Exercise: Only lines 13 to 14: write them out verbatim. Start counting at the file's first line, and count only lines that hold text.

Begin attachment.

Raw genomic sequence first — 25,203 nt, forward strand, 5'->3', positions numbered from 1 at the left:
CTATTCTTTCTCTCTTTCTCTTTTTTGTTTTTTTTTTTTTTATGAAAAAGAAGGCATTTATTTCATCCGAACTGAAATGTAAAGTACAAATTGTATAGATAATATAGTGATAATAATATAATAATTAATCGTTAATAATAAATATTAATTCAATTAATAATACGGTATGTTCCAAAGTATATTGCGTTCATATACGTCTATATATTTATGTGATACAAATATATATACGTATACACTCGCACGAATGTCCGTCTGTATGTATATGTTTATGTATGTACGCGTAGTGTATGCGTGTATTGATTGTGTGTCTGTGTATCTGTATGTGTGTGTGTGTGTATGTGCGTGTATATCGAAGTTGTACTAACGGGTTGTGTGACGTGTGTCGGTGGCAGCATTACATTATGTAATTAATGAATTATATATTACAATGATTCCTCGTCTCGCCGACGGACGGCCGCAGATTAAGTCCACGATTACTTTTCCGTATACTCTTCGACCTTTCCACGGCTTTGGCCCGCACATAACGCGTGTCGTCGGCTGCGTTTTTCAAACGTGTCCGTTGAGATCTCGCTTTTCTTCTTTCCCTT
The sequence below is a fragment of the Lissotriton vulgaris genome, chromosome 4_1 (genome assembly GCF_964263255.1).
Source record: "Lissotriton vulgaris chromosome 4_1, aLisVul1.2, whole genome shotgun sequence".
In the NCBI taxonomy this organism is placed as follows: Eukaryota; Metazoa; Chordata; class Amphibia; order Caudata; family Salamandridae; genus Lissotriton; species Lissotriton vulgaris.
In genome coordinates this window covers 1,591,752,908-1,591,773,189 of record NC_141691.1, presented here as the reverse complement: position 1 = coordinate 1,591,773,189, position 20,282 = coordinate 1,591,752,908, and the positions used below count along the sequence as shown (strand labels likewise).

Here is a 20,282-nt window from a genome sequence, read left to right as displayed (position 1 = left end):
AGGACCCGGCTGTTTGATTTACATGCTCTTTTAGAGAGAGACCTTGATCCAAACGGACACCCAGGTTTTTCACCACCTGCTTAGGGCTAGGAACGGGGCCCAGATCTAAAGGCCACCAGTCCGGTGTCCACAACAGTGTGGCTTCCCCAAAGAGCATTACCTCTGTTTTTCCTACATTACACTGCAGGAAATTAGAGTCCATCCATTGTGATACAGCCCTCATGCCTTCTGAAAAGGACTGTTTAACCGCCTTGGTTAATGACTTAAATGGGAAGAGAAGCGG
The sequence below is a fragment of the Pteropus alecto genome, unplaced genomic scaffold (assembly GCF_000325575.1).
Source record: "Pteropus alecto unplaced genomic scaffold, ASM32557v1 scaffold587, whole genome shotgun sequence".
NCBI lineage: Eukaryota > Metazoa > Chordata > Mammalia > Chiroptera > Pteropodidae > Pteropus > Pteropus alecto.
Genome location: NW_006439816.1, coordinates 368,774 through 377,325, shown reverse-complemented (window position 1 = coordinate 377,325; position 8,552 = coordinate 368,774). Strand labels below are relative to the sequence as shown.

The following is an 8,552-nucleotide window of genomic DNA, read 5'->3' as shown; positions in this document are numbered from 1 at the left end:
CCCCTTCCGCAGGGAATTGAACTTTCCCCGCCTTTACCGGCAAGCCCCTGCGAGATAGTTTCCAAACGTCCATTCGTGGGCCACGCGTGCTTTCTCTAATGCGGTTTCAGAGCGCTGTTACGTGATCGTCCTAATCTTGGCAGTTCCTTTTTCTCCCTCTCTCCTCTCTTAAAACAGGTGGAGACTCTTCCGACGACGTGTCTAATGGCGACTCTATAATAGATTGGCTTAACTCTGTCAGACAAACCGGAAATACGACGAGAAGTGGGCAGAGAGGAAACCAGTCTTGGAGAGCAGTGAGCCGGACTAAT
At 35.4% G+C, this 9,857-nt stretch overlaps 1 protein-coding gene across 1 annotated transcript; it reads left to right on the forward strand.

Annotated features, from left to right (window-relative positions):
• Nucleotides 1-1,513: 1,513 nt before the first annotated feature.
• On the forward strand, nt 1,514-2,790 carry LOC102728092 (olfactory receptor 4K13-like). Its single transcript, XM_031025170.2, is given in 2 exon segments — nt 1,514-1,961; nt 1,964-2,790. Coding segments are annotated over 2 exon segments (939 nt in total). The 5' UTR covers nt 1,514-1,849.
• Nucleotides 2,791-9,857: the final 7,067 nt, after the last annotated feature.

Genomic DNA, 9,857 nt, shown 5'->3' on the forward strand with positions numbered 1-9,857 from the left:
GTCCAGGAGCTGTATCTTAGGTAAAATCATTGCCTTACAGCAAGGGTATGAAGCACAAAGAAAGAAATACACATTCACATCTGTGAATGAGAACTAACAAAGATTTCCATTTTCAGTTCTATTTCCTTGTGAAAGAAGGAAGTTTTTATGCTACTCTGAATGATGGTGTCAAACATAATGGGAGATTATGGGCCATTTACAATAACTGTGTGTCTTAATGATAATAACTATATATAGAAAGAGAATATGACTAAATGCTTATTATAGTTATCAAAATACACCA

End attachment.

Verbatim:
The following is an 8,552-nucleotide window of genomic DNA, read 5'->3' as shown; positions in this document are numbered from 1 at the left end:
CCCCTTCCGCAGGGAATTGAACTTTCCCCGCCTTTACCGGCAAGCCCCTGCGAGATAGTTTCCAAACGTCCATTCGTGGGCCACGCGTGCTTTCTCTAATGCGGTTTCAGAGCGCTGTTACGTGATCGTCCTAATCTTGGCAGTTCCTTTTTCTCCCTCTCTCCTCTCTTAAAACAGGTGGAGACTCTTCCGACGACGTGTCTAATGGCGACTCTATAATAGATTGGCTTAACTCTGTCAGACAAACCGGAAATACGACGAGAAGTGGGCAGAGAGGAAACCAGTCTTGGAGAGCAGTGAGCCGGACTAAT